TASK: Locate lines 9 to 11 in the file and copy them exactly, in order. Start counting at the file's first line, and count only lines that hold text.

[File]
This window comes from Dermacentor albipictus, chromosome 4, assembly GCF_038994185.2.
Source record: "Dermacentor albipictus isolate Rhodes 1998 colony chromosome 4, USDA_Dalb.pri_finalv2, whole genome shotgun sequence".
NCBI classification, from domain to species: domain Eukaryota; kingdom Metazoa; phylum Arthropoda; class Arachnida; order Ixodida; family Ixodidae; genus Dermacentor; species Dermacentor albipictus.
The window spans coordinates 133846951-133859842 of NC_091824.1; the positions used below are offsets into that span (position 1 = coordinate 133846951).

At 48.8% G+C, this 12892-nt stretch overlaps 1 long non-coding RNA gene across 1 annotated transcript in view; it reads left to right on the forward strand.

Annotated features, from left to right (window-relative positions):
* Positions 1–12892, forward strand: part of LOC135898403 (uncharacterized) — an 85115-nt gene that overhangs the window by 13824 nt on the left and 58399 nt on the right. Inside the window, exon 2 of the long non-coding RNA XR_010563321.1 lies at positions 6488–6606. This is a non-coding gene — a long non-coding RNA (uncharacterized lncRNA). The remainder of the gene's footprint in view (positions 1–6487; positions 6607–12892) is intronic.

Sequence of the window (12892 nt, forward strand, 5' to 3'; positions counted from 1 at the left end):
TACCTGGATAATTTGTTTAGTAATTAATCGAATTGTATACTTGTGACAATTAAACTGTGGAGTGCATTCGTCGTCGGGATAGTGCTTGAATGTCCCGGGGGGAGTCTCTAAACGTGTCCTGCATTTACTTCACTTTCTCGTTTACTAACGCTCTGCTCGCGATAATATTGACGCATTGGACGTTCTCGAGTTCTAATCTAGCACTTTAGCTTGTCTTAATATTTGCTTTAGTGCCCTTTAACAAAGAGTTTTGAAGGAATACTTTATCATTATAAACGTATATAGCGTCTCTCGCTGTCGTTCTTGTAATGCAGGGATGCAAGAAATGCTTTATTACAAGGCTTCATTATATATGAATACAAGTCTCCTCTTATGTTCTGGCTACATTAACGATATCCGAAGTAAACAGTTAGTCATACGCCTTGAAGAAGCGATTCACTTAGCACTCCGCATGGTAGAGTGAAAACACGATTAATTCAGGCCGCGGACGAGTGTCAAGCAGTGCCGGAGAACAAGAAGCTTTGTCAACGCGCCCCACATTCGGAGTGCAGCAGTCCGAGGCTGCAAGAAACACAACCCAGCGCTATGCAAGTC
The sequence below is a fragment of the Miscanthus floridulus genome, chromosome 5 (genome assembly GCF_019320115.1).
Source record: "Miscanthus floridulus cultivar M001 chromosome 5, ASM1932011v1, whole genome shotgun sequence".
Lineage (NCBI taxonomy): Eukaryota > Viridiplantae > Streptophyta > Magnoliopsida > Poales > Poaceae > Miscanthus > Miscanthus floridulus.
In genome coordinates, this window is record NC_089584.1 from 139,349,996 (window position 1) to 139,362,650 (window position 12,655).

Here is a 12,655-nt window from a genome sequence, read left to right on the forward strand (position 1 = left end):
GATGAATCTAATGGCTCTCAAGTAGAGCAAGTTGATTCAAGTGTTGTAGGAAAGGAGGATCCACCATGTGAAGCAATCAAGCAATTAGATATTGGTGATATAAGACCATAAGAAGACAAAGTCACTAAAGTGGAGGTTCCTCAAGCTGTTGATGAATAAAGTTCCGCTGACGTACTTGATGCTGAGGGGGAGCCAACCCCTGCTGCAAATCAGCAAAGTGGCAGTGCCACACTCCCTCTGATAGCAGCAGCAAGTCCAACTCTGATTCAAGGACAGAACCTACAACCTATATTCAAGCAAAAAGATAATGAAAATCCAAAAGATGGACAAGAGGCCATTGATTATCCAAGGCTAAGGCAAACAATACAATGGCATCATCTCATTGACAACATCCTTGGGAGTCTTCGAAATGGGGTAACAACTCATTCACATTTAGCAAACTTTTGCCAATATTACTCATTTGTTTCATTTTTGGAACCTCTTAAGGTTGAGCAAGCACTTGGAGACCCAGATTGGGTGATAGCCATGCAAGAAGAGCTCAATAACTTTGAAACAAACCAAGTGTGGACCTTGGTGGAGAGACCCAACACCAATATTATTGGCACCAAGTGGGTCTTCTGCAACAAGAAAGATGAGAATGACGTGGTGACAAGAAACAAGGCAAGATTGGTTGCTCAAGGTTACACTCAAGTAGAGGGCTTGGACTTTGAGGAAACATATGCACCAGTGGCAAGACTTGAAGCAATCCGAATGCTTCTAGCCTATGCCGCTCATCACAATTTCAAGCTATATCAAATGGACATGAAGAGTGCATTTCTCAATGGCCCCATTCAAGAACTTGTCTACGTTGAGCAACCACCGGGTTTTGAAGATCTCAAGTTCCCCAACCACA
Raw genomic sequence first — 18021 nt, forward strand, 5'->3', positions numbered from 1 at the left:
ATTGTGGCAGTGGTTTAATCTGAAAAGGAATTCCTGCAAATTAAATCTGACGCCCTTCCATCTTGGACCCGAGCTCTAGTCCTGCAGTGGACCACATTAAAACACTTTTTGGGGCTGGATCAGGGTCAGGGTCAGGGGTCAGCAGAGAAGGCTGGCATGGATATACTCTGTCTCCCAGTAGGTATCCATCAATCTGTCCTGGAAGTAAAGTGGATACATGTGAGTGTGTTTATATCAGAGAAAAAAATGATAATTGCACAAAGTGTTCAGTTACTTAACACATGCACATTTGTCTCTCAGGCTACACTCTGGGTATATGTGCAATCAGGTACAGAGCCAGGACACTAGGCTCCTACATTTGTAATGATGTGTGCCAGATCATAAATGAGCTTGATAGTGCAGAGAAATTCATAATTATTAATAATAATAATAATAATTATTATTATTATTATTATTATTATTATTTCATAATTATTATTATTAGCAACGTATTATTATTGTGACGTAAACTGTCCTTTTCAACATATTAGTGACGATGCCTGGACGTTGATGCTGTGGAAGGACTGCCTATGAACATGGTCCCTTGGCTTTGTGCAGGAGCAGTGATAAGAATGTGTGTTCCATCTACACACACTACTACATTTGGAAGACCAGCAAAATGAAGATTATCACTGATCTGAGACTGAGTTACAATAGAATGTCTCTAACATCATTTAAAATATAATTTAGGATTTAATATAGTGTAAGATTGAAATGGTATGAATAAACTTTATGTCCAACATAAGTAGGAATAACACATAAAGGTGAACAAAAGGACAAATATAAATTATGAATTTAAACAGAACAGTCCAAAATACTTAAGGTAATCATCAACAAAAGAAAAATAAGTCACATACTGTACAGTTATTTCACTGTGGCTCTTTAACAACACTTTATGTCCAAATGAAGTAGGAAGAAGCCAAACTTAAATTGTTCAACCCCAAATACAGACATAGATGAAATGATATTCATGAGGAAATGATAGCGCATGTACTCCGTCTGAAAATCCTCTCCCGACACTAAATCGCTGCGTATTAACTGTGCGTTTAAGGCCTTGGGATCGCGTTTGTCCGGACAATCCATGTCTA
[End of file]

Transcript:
TACCTGGATAATTTGTTTAGTAATTAATCGAATTGTATACTTGTGACAATTAAACTGTGGAGTGCATTCGTCGTCGGGATAGTGCTTGAATGTCCCGGGGGGAGTCTCTAAACGTGTCCTGCATTTACTTCACTTTCTCGTTTACTAACGCTCTGCTCGCGATAATATTGACGCATTGGACGTTCTCGAGTTCTAATCTAGCACTTTAGCTTGTCTTAATATTTGCTTTAGTGCCCTTTAACAAAGAGTTTTGAAGGAATACTTTATCATTATAAACGTATATAGCGTCTCTCGCTGTCGTTCTTGTAATGCAGGGATGCAAGAAATGCTTTATTACAAGGCTTCATTATATATGAATACAAGTCTCCTCTTATGTTCTGGCTACATTAACGATATCCGAAGTAAACAGTTAGTCATACGCCTTGAAGAAGCGATTCACTTAGCACTCCGCATGGTAGAGTGAAAACACGATTAATTCAGGCCGCGGACGAGTGTCAAGCAGTGCCGGAGAACAAGAAGCTTTGTCAACGCGCCCCACATTCGGAGTGCAGCAGTCCGAGGCTGCAAGAAACACAACCCAGCGCTATGCAAGTC
The sequence below is a fragment of the Miscanthus floridulus genome, chromosome 5 (genome assembly GCF_019320115.1).
Source record: "Miscanthus floridulus cultivar M001 chromosome 5, ASM1932011v1, whole genome shotgun sequence".